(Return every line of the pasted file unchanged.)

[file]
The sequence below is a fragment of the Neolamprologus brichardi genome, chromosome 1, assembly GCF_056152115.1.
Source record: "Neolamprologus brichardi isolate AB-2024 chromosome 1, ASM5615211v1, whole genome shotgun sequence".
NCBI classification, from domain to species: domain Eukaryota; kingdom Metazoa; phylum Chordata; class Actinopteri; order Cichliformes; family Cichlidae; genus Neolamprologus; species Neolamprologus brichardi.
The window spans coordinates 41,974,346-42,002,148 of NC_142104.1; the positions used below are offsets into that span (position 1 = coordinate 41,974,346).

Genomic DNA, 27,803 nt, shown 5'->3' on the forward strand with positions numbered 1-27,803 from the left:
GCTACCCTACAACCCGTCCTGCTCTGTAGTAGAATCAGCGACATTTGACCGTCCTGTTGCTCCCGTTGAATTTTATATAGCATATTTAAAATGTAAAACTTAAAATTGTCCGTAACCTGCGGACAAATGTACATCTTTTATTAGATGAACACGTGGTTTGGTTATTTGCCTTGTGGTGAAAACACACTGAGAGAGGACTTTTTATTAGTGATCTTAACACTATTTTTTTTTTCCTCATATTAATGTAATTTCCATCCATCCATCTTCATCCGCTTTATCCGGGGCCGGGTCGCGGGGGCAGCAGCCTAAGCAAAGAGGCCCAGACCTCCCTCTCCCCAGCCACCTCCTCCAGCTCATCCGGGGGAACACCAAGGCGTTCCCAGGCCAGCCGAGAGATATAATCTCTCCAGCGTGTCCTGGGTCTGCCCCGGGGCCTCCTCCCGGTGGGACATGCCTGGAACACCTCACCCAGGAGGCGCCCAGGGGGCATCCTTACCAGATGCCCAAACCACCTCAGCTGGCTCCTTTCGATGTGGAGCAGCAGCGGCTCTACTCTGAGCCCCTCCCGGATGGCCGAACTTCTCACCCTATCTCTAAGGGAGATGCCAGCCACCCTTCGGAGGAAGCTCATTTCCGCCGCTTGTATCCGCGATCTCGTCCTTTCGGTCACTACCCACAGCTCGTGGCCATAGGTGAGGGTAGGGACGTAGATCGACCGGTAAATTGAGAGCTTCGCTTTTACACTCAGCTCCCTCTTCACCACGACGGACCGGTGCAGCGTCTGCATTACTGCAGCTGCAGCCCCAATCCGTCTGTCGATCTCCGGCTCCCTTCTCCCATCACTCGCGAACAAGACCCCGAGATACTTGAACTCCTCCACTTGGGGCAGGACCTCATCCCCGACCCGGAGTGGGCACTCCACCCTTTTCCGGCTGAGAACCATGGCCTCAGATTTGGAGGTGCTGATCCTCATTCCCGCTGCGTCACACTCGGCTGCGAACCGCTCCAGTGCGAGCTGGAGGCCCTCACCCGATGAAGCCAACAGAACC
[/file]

The sequence below is a fragment of the Neolamprologus brichardi genome, chromosome 1, assembly GCF_056152115.1.
Source record: "Neolamprologus brichardi isolate AB-2024 chromosome 1, ASM5615211v1, whole genome shotgun sequence".
NCBI classification, from domain to species: domain Eukaryota; kingdom Metazoa; phylum Chordata; class Actinopteri; order Cichliformes; family Cichlidae; genus Neolamprologus; species Neolamprologus brichardi.
The window spans coordinates 41,974,346-42,002,148 of NC_142104.1; the positions used below are offsets into that span (position 1 = coordinate 41,974,346).

Genomic DNA, 27,803 nt, shown 5'->3' on the forward strand with positions numbered 1-27,803 from the left:
GCTACCCTACAACCCGTCCTGCTCTGTAGTAGAATCAGCGACATTTGACCGTCCTGTTGCTCCCGTTGAATTTTATATAGCATATTTAAAATGTAAAACTTAAAATTGTCCGTAACCTGCGGACAAATGTACATCTTTTATTAGATGAACACGTGGTTTGGTTATTTGCCTTGTGGTGAAAACACACTGAGAGAGGACTTTTTATTAGTGATCTTAACACTATTTTTTTTTTCCTCATATTAATGTAATTTCCATCCATCCATCTTCATCCGCTTTATCCGGGGCCGGGTCGCGGGGGCAGCAGCCTAAGCAAAGAGGCCCAGACCTCCCTCTCCCCAGCCACCTCCTCCAGCTCATCCGGGGGAACACCAAGGCGTTCCCAGGCCAGCCGAGAGATATAATCTCTCCAGCGTGTCCTGGGTCTGCCCCGGGGCCTCCTCCCGGTGGGACATGCCTGGAACACCTCACCCAGGAGGCGCCCAGGGGGCATCCTTACCAGATGCCCAAACCACCTCAGCTGGCTCCTTTCGATGTGGAGCAGCAGCGGCTCTACTCTGAGCCCCTCCCGGATGGCCGAACTTCTCACCCTATCTCTAAGGGAGATGCCAGCCACCCTTCGGAGGAAGCTCATTTCCGCCGCTTGTATCCGCGATCTCGTCCTTTCGGTCACTACCCACAGCTCGTGGCCATAGGTGAGGGTAGGGACGTAGATCGACCGGTAAATTGAGAGCTTCGCTTTTACACTCAGCTCCCTCTTCACCACGACGGACCGGTGCAGCGTCTGCATTACTGCAGCTGCAGCCCCAATCCGTCTGTCGATCTCCGGCTCCCTTCTCCCATCACTCGCGAACAAGACCCCGAGATACTTGAACTCCTCCACTTGGGGCAGGACCTCATCCCCGACCCGGAGTGGGCACTCCACCCTTTTCCGGCTGAGAACCATGGCCTCAGATTTGGAGGTGCTGATCCTCATTCCCGCTGCGTCACACTCGGCTGCGAACCGCTCCAGTGCGAGCTGGAGGCCCTCACCCGATGAAGCCAACAGAACC